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Episode 11 – Why The NFT Hype?

Watch 14 min

“NFTs. I’ve said it before and I’ll say it again. They’re the hip, the hop, the punk, the mask, the bit, the top, and the beep. 

But why? What’s so bloody good about them? Why are people buying them for so much money? And why are celebrities jumping on the bandwagon? 

These are all excellent questions. And we’ve got the answers.

Welcome to School of Block.

In Episodes 9 and 10 we introduced the idea of NFTs, but here we’re really going to get under their non-fungible skin. Starting at the beginning of course, because NFT stands for NON FUNGIBLE TOKEN. 

Basically a unique digital asset that has verifiable provenance. Now this asset could be the lowest resolution image you could imagine, it could be a concert ticket, it could be a limited edition album – but whatever it is, it’s unique. 

The very first NFTs were born in 2017. 10,000 individually distinct 24×24 pixel Cryptopunks were available to be claimed for free by anybody with an Ethereum wallet. They were snapped up double quick, and now they go for big money. 

But why? What can you actually do with them? Well, you can use them as an avatar. Own a piece of crypto history. And for lots of people, that’s reason enough to spend tens of thousands of dollars on one.

But we’ve come a long way since 2017, and we’re still only just beginning to scratch the surface of what NFTs can do. Because they’re not just a jpg with provenance, you can build a heap of functionality into them too. 

And this is one of the practical realisations that’s driving the hype – along with trends like rapid digitisation, the pandemic driving behaviour online and of course the crypto market cycle entering one of it’s mega bull phases. 

Want a practical example of why NFTs aren’t just a hokey 8bit avatar? 

Kings of Leon are releasing their new album “When You See Yourself” as three different types of NFT. One of them offers live show perks like front row seats for life, another gives exclusive audiovisual art. They’re the very first band to do this, and they won’t be last.

Because NFTs don’t just give you proof of ownership, they can also contain complex or rare assets and evolve over time.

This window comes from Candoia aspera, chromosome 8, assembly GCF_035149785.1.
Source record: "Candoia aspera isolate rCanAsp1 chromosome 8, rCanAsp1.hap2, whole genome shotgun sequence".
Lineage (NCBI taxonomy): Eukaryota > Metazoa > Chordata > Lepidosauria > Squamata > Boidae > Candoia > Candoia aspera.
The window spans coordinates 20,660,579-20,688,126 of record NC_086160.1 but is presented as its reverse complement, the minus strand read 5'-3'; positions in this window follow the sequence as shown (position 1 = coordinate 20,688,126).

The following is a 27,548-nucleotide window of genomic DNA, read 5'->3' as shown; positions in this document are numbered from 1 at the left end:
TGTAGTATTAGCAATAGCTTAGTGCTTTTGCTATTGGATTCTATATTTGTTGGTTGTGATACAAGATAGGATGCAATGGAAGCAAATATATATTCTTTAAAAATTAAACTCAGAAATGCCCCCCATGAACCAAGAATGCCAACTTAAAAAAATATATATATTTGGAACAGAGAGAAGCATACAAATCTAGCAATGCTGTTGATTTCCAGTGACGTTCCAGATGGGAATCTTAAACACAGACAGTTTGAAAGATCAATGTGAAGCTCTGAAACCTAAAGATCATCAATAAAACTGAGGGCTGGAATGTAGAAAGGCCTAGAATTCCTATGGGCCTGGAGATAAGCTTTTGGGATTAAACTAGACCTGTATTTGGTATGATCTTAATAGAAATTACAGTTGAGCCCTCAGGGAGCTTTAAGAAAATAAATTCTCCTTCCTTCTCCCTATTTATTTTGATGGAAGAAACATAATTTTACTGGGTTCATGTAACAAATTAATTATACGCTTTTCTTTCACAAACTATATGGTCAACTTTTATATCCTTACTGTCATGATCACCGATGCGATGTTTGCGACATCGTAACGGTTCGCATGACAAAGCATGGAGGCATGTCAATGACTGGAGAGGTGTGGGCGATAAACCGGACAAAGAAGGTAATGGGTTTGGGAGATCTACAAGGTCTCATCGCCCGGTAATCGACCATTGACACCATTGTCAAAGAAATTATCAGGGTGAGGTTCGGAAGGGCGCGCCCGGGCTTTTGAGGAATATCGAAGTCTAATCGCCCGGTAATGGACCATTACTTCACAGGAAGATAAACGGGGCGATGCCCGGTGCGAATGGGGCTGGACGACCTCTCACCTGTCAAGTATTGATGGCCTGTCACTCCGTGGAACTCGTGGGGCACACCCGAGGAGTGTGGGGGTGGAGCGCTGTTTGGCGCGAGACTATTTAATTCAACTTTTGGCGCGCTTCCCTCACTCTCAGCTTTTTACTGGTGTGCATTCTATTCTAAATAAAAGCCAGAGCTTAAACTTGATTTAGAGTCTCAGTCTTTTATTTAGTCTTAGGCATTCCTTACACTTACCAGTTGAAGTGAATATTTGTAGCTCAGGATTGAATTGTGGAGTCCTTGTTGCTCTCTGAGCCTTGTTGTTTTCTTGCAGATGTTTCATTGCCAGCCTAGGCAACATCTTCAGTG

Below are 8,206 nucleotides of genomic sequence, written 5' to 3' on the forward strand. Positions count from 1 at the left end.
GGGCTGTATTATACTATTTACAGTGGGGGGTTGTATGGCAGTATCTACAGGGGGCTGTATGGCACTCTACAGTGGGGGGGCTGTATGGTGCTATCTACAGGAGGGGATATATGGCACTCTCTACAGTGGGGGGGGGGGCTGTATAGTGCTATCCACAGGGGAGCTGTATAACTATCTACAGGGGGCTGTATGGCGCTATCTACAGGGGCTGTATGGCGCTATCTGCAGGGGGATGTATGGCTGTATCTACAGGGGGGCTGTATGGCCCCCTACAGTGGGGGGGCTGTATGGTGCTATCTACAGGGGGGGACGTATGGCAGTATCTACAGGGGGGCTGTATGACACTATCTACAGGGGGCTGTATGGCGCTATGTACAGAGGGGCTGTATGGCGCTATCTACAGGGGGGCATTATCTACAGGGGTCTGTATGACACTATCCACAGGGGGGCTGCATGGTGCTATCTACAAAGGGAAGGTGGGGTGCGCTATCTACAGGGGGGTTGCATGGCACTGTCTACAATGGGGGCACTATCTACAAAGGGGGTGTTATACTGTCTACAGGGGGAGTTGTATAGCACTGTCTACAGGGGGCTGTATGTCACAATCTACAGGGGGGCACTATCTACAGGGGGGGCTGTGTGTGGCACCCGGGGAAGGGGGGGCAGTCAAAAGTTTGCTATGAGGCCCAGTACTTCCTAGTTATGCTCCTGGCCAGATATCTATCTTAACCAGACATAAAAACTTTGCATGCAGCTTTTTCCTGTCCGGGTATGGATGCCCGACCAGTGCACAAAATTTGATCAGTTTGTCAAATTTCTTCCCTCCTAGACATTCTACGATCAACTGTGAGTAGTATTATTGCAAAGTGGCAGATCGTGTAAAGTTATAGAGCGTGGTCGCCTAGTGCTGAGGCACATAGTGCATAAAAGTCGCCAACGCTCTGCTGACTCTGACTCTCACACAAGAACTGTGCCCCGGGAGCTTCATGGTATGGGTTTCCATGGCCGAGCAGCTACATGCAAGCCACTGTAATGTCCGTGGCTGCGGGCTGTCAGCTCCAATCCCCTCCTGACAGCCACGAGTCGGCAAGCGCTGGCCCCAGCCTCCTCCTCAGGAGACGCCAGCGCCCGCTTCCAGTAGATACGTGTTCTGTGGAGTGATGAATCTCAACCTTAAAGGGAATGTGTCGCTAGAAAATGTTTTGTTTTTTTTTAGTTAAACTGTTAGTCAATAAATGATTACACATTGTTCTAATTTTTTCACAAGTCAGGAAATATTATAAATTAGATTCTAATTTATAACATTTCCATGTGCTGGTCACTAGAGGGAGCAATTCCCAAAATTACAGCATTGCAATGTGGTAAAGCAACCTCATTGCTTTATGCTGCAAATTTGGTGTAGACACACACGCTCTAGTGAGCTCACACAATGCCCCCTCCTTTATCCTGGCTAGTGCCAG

So it’s not just the music industry that’s going to get tokenised – real world assets like property, shares, or documentation like qualifications, licences, birth and death histories are all ripe to drop from the NFT tree before too long. 

Right now though, the big use cases are COLLECTIBLES  (like the Cryptopunks), GAMING and DIGITAL ART. But VIRTUAL WORLDS and FASHION aren’t far behind. 

COLLECTIBLES don’t just extend to low res images – CryptoKitties creators Dapper Labs launched NBA TopShots back in 2019, a basketball focussed collectible card trading game – but it’s only recently that the values have taken off – hitting over $230m in sales as of March 2021. With tokens using NBA highlights footage and digital artwork created on Flow, expect other sports to follow this model very soon. 

And what about GAMING? Well, gamers are already familiar with the concept of value for virtual items, such as spending big money on skins in Fortnite. But now NFTs allow in game items – weapons, outfits, wigs, hats, you name it – to be tokenized and easily transferred with peer to peer trading or marketplaces. Gamers now have true ownership over their digital assets, and have the potential to earn money by building and developing them. 

DIGITAL ART has suddenly appeared on the mainstream radar due to Beeple’s $69m NFT sale at Christies. And digital artists are all over NFTs, as they provide proof of ownership, authenticity and eliminate issues of counterfeiting and fraud. The very same problems that FASHION items face, and NFTs may go on to create a new method of authentication in the fashion industry.  Not only that, but imagine getting an NFT with your newly purchased Louis Vuitton or Gucci bag that enables you to take and wear it in virtual worlds with you. And speaking of virtual worlds… 

DECENTRALIZED VR platforms like Decentraland and The Sandbox allow users to create, own and monetize parcels of virtual land and other in game NFT items. How valuable they are is dependent on the marketplace inside the virtual world, but if a few years down the line we end up with one dominant virtual world like the OASIS in Ready Player One, then expect some of this land to become *extremely* valuable. 

But, you’ve still got questions. As of course you should…